I’ve been wanting to post an excerpt, but I had other things I needed to do. Today, at last, I’m making real progress–so I get to share.
This is serious first draft material. That means some names and details might change, not that it’s unreadable.
Hope you like it.
On the third day after Ms. MacGregor’s surgery, Joseph was assigned to work with Cal once more. The damn man snapped at him twice before they even reached the paddock, and Joseph’s patience was already gone with everyone else’s–up in the smoke that hung in the air from brushfires started by dry lightning from the damn clouds that kept forming all huge and photogenic, looming about terrifyingly, sounding off with occasional lightning and thunder, but NOT RAINING.
As they rode out of the paddock the heat was already oppressive, the air thick and hazy, and Cal snapped something about “seat like a sack of potatoes.” Joseph decided that if Cal MacGregor didn’t straighten his ass up, he was going to forget about being in love with the man and show him that country boys weren’t the only ones that knew how to sock a jerk in the face when he totally deserved it.
Joseph didn’t even care that every line of Cal’s face and body showed his exhaustion, that he knew damn well the man had barely slept in four days. Who was it making the damn stupid choice to work all day, visit his mom evenings, then spend all goddamn night in her office doing whatever the frick took so much time? Cal could leave one of those things out to sleep once in a while. He was the damn boss, wasn’t like anyone was going to call him out for taking a fricking nap.
The job of the day apparently somehow involved a normal-looking truck tire, rim and all, tied on the back of a pack horse. Wobbie had said they needed to deal with a “pressure warning.” Joseph eyed the tire but he swallowed his questions. Cal was in a foul mood, and Joseph wasn’t going to go asking for the waspish remarks.
New to Texas Joseph might be, but he knew the feeling of a storm coming as they rode out of sight of human habitation. He hoped it came soon, hoped it rained like no tomorrow, because fires and tempers both around the Y Otra Cosa needed a good dousing.
The ride was long. Joseph spent it riding behind his boss, where he could stare unobserved at Cal’s butt.
Finally they came over a rise and Joseph saw big circles of green on a brown backdrop. Crop circles, for real. Each circle had a short tower in the middle, extending an arm to the edge of the field. Great metal arms, on wheels. Ah.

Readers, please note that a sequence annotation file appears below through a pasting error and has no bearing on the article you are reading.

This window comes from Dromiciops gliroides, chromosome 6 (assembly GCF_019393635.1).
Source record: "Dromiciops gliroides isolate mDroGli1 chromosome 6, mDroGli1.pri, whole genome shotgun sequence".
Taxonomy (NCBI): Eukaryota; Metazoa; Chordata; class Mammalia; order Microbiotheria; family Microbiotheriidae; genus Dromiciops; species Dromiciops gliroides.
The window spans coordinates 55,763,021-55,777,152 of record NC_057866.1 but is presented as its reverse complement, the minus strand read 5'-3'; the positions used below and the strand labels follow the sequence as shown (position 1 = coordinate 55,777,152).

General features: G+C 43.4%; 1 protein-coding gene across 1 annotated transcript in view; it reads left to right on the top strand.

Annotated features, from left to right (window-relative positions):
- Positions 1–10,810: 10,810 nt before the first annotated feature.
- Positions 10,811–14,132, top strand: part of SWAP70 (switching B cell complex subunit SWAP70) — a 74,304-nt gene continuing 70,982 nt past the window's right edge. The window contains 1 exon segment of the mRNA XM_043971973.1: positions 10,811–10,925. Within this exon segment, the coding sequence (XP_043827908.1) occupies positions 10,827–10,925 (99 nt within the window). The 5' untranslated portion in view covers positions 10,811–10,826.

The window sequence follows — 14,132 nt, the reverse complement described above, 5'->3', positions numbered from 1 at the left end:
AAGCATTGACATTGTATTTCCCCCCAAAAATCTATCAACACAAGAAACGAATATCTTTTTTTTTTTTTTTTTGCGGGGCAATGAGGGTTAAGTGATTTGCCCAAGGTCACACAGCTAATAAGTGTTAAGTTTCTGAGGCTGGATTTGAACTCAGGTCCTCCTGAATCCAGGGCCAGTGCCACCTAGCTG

In the field Cal led the horses and Joseph to, one of the tires on the irrigator was nearly flat. The sensor gauge on the tire’s valve, Cal explained in short, sharp sentences, had sent a warning to the system’s hub, which had sent a warning to Wobbie’s cell phone. If it went flat, it might damage the whole expensive system, so Cal was sent out right away to deal with it.
Middle of the plains, nothing but grass and sky to see, and Cal and Joseph were changing a tire.
Helping Sefu with cars, Joseph had changed many a tire over the years, but Cal didn’t want to act like he knew anything at all, so Joseph let him change the damn tire and stood there watching as Cal fought with the lug nuts. Joseph knew the trick of standing on the lug wrench when the nuts wouldn’t budge, but he didn’t share it with Cal. He’d probably get snapped at for being right.
The clouds were stacking up again. Joseph watched them grow in puffs and swirls as the heat built and Cal’s temper deteriorated even farther. Come on, rain, Joseph silently urged. Riding home in the rain would probably feel good, and it might keep Cal home long enough that he’d take a damn nap.
When Cal got the tire off, he let Joseph help to set the new tire in place, but then he beat Joseph’s grab for the lug wrench. Joseph stepped back with a shrug. Maybe enough work would tire him out enough he’d sleep. And if he fell asleep on his horse, Cal the born cowboy certainly wouldn’t fall off. Joseph grinned at the thought of leading Chisholm in circles while Cal napped, since the moment the horse stopped he’d probably wake up and…
And how the hell was he now grinning fondly at Cal’s head, when he’d wanted to slug the man ten minutes ago? When he’d be done with the damn tire already if he were allowed, but instead Cal kept dropping lug nuts and even managing to let the lug wrench slip off because he was tired and uncoordinated?